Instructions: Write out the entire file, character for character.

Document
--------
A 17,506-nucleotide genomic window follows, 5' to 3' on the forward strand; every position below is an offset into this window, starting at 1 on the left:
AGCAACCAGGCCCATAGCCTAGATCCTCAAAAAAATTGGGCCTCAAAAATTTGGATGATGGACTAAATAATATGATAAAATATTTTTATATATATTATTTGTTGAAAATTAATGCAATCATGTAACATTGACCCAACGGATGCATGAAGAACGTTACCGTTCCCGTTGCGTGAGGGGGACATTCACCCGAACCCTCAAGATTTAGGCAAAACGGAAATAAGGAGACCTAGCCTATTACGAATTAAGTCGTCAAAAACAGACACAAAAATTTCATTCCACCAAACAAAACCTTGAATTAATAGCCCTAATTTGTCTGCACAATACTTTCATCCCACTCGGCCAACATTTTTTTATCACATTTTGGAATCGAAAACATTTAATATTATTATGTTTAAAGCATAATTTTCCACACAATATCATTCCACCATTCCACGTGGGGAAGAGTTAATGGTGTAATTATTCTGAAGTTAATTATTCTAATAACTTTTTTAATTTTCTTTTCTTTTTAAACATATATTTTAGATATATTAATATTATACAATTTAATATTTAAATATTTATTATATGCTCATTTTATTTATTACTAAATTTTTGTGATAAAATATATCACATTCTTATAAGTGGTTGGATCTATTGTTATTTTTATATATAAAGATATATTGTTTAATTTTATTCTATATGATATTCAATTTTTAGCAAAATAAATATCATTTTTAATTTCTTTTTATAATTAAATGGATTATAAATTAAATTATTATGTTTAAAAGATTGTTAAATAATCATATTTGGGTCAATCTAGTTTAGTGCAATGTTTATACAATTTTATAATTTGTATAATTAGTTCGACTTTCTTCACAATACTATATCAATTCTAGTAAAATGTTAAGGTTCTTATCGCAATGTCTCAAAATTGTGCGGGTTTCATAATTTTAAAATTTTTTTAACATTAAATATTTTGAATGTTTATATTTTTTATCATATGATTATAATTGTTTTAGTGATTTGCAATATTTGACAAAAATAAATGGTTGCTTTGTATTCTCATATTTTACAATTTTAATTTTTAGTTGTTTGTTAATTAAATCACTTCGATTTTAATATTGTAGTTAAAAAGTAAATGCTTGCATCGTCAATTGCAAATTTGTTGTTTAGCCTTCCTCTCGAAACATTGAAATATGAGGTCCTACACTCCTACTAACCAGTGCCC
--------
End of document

A 17,506-nucleotide genomic window follows, 5' to 3' on the forward strand; every position below is an offset into this window, starting at 1 on the left:
AGCAACCAGGCCCATAGCCTAGATCCTCAAAAAAATTGGGCCTCAAAAATTTGGATGATGGACTAAATAATATGATAAAATATTTTTATATATATTATTTGTTGAAAATTAATGCAATCATGTAACATTGACCCAACGGATGCATGAAGAACGTTACCGTTCCCGTTGCGTGAGGGGGACATTCACCCGAACCCTCAAGATTTAGGCAAAACGGAAATAAGGAGACCTAGCCTATTACGAATTAAGTCGTCAAAAACAGACACAAAAATTTCATTCCACCAAACAAAACCTTGAATTAATAGCCCTAATTTGTCTGCACAATACTTTCATCCCACTCGGCCAACATTTTTTTATCACATTTTGGAATCGAAAACATTTAATATTATTATGTTTAAAGCATAATTTTCCACACAATATCATTCCACCATTCCACGTGGGGAAGAGTTAATGGTGTAATTATTCTGAAGTTAATTATTCTAATAACTTTTTTAATTTTCTTTTCTTTTTAAACATATATTTTAGATATATTAATATTATACAATTTAATATTTAAATATTTATTATATGCTCATTTTATTTATTACTAAATTTTTGTGATAAAATATATCACATTCTTATAAGTGGTTGGATCTATTGTTATTTTTATATATAAAGATATATTGTTTAATTTTATTCTATATGATATTCAATTTTTAGCAAAATAAATATCATTTTTAATTTCTTTTTATAATTAAATGGATTATAAATTAAATTATTATGTTTAAAAGATTGTTAAATAATCATATTTGGGTCAATCTAGTTTAGTGCAATGTTTATACAATTTTATAATTTGTATAATTAGTTCGACTTTCTTCACAATACTATATCAATTCTAGTAAAATGTTAAGGTTCTTATCGCAATGTCTCAAAATTGTGCGGGTTTCATAATTTTAAAATTTTTTTAACATTAAATATTTTGAATGTTTATATTTTTTATCATATGATTATAATTGTTTTAGTGATTTGCAATATTTGACAAAAATAAATGGTTGCTTTGTATTCTCATATTTTACAATTTTAATTTTTAGTTGTTTGTTAATTAAATCACTTCGATTTTAATATTGTAGTTAAAAAGTAAATGCTTGCATCGTCAATTGCAAATTTGTTGTTTAGCCTTCCTCTCGAAACATTGAAATATGAGGTCCTACACTCCTACTAACCAGTGCCC